There have been Saturdays with more drama. Look no further than last week's Clemson-Notre Dame thriller.
There have been Saturdays with bigger games. This week lacked a single matchup between top-25 teams, with four of the top five squads sitting out. With 15 games postponed or canceled because of the coronavirus pandemic, it was far from an ideal Saturday of football.
No, this was not a marquee Saturday in college football. But in a year in which it seemed at times we might not see any college football at all, Week 11 was perhaps the most emblematic of this wild lap around the sun we call 2020. Just think about all that Saturday provided.
Stanford played its home opener in front of trees, begging this question: If the Cardinal came back from down 19 in the fourth quarter and only trees were there to hear it, would it really make a sound?
Arizona played its first game of the season, just 15 days shy of a full year since it ended last season and, as it turned out, the Wildcats also finished just 25 seconds shy of a win.
Because the New Mexico governor won't allow football games on its home turf, the University of New Mexico moved its games to Las Vegas, giving the Lobos a home game against Nevada -- in the state of Nevada. (Nevada won.)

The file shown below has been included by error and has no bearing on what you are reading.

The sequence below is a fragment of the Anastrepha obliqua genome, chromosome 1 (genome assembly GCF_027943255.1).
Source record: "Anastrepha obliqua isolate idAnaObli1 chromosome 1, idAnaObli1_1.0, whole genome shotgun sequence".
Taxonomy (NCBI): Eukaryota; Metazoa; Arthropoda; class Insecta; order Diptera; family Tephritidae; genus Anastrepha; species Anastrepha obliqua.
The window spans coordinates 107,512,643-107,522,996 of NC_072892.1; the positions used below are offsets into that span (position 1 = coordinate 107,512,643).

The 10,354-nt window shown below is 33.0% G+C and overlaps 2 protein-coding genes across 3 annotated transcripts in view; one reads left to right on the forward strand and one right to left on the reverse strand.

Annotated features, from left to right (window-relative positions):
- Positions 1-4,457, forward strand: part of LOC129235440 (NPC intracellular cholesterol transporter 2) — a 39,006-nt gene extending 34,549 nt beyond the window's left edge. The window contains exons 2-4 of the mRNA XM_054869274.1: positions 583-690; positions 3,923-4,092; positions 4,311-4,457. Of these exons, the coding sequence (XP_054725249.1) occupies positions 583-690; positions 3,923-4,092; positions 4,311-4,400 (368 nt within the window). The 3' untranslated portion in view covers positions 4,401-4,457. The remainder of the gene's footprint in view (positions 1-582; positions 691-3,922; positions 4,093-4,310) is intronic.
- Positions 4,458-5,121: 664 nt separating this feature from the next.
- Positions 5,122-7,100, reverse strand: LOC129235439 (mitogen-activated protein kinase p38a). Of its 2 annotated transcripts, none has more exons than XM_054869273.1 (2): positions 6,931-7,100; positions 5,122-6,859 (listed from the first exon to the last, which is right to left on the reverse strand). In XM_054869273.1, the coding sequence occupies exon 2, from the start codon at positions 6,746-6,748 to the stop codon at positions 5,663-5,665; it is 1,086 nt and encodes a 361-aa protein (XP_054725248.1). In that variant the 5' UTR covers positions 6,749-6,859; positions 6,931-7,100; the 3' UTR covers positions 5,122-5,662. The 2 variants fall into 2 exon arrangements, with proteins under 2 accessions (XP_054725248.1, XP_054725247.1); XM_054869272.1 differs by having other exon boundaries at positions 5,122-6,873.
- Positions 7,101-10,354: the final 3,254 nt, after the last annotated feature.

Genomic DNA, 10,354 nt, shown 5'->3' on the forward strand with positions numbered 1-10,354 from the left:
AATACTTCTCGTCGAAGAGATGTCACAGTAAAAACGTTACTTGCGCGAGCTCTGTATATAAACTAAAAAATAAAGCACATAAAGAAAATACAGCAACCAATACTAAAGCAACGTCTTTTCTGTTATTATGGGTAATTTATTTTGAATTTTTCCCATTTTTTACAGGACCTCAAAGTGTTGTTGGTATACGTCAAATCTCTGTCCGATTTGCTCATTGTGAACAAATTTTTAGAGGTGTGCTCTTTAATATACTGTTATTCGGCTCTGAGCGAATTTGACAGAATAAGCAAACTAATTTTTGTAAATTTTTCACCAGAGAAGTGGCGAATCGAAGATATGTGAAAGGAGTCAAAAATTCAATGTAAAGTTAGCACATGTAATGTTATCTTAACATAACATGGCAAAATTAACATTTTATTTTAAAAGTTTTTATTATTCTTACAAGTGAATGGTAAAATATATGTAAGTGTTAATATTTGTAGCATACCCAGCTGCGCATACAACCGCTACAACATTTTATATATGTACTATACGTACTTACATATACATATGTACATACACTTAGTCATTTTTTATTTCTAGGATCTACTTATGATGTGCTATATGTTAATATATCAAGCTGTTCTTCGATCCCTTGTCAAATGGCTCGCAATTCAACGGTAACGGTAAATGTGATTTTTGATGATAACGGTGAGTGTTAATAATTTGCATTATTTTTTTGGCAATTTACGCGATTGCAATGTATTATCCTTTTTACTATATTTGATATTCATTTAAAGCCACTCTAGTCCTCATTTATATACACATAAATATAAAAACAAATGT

If you happened to be tuned in as the noon ET kickoffs drew to a close, you weren't lamenting the week's uninspired schedule. You were flipping from Miami's final stand against Virginia Tech (which ended with the Canes winning 25-24 despite being down more than a dozen players) over to Nebraska's final stand against Penn State. You could flip over to see North Carolina turn a 21-point deficit into a 14-point lead as Sam Howell threw for 550 yards and accounted for seven touchdowns against Wake Forest. You could have seen Illinois get its first win in dramatic fashion on a field goal with four seconds to play against Rutgers or Kentucky hold off Vanderbilt in its emotional first game after the death of offensive line coach John Schlarman.
Love the historical context of a big college football game? After a week of talk about Boston College's stunning upset in 1993 that cost Lou Holtz a national title, Notre Dame exorcised that demon without even getting any pea soup on its jerseys. And in the process, Brian Kelly won his 100th game with the Fighting Irish, tying Holtz for second all time.
Heck, even the run-up to Saturday gave us our share of highlights. Cincinnati ran up the score on Friday night, leading to an epic postgame summit between head coaches. Boise State blocked three kicks in a win on Thursday. On Wednesday, Western Michigan pulled off one of the greatest comeback stories in recent memory, getting hosed on a fourth-down conversion, scoring a quick TD, missing a PAT, recovering an onside kick, then scoring again on a faked spike.